Donald C. Johnson
|Donald C. Johnson|
|United States Ambassador to Equatorial Guinea|
October 16, 2006 – July 2008
|President||George W. Bush|
|Preceded by||R. Niels Marquardt|
|Succeeded by||Alberto M. Fernandez|
|United States Ambassador to Cape Verde|
October 3, 2002 – April 4, 2005
|President||George W. Bush|
|Preceded by||Michael D. Metelits|
|Succeeded by||Roger D. Pierce|
|United States Ambassador to Mongolia|
|Preceded by||Joseph Edward Lake|
|Succeeded by||Alphonse F. LaPorta|
|Profession||Diplomat, Career Ambassador|
Early life and education
Johnson grew up in Mexico. He received his Bachelor of Arts degree from Lewis & Clark College and his J.D. from Lewis & Clark Law School. He earned a Master of Public Administration from the University of Oklahoma in 1975. He received his LL.M in corporation law from the George Washington University Law School.
Johnson entered the United States Foreign Service in 1974. His first post was as Third Secretary in Guatemala. Other overseas postings have been in Moscow, Taipei, Beijing, Madrid, and Tegucigalpa. Domestic assignments include service as a Desk Officer at the State Department and service on the National Security Council at the White House.
Before becoming U.S. Ambassador to Mongolia (1993–1996), Johnson had traveled to Ulaanbaatar before the U.S. had established diplomatic relations. He was also instrumental in concluding numerous trade and scientific agreements during his tenure.
From 1996 to 1997 he was Head of Mission in Moldova for the Organization for Security and Cooperation in Europe. Between 1997 and 1999 he was one of three members of the Independent International Commission on Decommissioning during the Northern Ireland peace process. While serving on the Commission, he led the team that carried out the very first voluntary decommissioning of paramilitary weapons in Northern Ireland, which saw the destruction of submachine guns, handguns, ammunition and improvised explosives.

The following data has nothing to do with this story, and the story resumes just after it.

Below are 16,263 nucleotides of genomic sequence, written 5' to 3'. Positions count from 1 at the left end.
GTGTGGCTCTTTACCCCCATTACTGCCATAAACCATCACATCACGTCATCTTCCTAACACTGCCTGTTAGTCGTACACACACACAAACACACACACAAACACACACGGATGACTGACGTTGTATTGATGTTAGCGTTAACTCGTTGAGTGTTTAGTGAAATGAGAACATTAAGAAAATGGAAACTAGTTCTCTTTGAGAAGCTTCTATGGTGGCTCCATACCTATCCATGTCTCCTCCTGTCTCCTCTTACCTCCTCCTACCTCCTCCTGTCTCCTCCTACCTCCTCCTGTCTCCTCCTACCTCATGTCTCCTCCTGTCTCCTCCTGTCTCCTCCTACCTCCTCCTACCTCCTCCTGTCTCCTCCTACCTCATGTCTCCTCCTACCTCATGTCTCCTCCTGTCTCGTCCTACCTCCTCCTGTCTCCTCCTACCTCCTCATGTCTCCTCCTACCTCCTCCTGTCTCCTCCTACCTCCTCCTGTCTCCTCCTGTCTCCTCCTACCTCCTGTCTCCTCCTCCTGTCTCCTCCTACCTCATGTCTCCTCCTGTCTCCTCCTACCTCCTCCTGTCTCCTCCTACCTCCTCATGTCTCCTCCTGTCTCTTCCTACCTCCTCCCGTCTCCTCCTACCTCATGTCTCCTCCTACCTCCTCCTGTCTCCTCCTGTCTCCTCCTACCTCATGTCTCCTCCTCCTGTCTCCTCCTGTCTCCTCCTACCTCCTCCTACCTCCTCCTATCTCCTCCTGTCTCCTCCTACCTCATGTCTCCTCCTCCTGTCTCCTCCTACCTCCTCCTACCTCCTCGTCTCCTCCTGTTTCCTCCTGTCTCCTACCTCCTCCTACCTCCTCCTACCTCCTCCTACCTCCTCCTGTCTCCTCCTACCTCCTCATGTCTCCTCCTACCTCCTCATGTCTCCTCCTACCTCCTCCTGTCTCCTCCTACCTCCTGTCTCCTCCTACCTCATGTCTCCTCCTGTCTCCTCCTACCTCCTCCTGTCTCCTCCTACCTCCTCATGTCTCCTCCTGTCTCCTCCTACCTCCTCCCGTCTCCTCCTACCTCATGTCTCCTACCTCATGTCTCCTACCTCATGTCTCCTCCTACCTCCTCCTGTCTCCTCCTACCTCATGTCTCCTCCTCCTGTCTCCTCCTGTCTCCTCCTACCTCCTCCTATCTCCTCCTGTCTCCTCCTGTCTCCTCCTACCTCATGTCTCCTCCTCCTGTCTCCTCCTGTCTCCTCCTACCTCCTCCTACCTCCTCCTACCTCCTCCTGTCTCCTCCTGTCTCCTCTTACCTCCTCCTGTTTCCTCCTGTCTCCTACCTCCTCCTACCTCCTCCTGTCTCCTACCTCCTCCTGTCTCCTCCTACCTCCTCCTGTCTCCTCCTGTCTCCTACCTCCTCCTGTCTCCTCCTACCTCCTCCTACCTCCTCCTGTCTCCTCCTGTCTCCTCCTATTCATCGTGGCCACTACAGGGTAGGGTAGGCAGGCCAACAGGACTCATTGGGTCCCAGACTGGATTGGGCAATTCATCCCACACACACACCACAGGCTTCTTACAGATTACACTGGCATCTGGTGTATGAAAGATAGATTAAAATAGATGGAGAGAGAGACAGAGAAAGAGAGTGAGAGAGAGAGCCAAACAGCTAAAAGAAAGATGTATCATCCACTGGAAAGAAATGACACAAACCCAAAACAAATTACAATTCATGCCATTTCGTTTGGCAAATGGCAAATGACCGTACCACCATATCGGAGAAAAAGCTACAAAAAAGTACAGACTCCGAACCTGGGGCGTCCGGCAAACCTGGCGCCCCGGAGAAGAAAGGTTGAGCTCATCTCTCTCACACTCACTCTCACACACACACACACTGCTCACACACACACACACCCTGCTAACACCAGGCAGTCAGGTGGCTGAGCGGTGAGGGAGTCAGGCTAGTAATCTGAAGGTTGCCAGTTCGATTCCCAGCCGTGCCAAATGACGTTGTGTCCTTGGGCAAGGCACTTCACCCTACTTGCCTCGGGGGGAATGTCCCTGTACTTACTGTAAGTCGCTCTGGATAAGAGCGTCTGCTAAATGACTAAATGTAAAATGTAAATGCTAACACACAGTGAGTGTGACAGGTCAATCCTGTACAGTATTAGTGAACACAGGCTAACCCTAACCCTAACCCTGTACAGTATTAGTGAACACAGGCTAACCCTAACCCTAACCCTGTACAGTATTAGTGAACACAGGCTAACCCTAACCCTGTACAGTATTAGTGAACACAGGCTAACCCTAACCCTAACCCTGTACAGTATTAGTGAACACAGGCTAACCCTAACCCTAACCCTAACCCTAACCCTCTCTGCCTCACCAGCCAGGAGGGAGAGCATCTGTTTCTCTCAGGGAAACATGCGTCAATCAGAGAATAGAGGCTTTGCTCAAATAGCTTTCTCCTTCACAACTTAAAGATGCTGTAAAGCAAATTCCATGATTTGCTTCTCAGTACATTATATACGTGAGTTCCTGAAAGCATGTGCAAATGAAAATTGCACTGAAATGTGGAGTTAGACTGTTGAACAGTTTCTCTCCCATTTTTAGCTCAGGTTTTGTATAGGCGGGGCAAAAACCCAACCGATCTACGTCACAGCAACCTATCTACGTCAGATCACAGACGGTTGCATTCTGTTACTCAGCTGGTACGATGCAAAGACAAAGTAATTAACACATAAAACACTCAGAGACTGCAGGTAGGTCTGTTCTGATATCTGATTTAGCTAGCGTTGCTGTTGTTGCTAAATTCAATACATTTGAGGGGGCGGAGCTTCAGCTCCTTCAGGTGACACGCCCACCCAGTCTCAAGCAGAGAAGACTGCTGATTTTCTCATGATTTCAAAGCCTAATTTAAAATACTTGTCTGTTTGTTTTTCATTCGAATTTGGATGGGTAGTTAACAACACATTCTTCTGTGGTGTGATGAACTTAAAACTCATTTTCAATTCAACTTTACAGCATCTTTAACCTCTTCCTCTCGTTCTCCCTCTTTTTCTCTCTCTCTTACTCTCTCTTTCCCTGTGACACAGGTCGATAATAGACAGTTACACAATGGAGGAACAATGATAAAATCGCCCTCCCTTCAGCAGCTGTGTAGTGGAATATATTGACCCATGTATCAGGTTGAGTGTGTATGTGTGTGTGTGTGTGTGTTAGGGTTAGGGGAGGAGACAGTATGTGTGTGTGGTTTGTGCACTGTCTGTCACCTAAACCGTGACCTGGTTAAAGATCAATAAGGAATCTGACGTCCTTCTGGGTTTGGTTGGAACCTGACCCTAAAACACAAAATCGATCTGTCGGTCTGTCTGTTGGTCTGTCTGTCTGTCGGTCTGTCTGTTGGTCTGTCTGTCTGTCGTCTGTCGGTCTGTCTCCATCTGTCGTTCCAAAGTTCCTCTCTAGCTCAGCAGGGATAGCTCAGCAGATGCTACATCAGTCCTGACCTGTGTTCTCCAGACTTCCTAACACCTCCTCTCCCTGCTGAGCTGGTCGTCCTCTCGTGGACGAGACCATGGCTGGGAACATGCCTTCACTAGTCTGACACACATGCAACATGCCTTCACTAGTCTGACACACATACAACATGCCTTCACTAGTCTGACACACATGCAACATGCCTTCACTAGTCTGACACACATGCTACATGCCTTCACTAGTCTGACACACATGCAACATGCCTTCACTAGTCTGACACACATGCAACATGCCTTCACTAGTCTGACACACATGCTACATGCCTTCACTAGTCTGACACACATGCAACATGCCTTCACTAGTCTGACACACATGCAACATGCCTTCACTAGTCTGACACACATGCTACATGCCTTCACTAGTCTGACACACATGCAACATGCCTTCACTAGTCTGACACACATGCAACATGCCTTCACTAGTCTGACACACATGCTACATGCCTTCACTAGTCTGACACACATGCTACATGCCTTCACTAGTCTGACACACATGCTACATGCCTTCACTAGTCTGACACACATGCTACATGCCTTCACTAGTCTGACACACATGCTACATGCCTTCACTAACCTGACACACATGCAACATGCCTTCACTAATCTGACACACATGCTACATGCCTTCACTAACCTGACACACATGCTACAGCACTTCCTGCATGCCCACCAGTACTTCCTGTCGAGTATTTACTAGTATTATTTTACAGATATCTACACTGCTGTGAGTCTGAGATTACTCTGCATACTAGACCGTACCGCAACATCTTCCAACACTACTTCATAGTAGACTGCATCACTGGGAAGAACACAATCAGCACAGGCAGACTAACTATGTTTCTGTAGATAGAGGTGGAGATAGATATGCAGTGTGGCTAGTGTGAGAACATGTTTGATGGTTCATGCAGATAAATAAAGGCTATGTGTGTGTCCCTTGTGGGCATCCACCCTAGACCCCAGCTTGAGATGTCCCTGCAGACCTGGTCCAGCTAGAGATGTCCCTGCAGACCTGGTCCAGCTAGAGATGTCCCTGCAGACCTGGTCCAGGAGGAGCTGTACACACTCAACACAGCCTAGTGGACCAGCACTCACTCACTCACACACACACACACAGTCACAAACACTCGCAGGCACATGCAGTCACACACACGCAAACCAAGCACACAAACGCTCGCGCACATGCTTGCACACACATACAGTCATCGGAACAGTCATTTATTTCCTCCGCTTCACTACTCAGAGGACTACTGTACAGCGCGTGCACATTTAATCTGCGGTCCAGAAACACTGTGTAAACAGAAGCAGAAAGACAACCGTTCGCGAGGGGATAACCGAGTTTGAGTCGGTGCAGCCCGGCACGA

From 2002 to 2005 he served as U.S. Ambassador to Cape Verde. During his service, Cape Verde was one of the first 16 countries to qualify for the Millennium Challenge Account, and prior to the completion of his Cape Verde assignment, Cape Verde signed a $110 million Compact with the Millennium Challenge Corporation to fund major infrastructure and water improvements. In addition, Cape Verde became only the sixth country in Africa to achieve Category 1 status for its civil aviation, and in July 2005, Cape Verde’s airline began direct flights to the U.S.
From the fall of 2005 until June 2006, Ambassador Johnson worked in the U.S. Mission to the Organization of American States, leading the U.S. team in the negotiations for a Social Charter of the Americas.
U.S. Department of State, official biography of Donald C. Johnson http://www.state.gov/r/pa/ei/biog/15249.htm
R. Niels Marquardt
|U.S. Ambassador to Equatorial Guinea
2006 - 2008
Alberto M. Fernandez
Michael D. Metelits
|U.S. Ambassador to Cape Verde
2002 - 2005
Roger D. Pierce
Joseph Edward Lake
|U.S. Ambassador to Mongolia
Alphonse F. LaPorta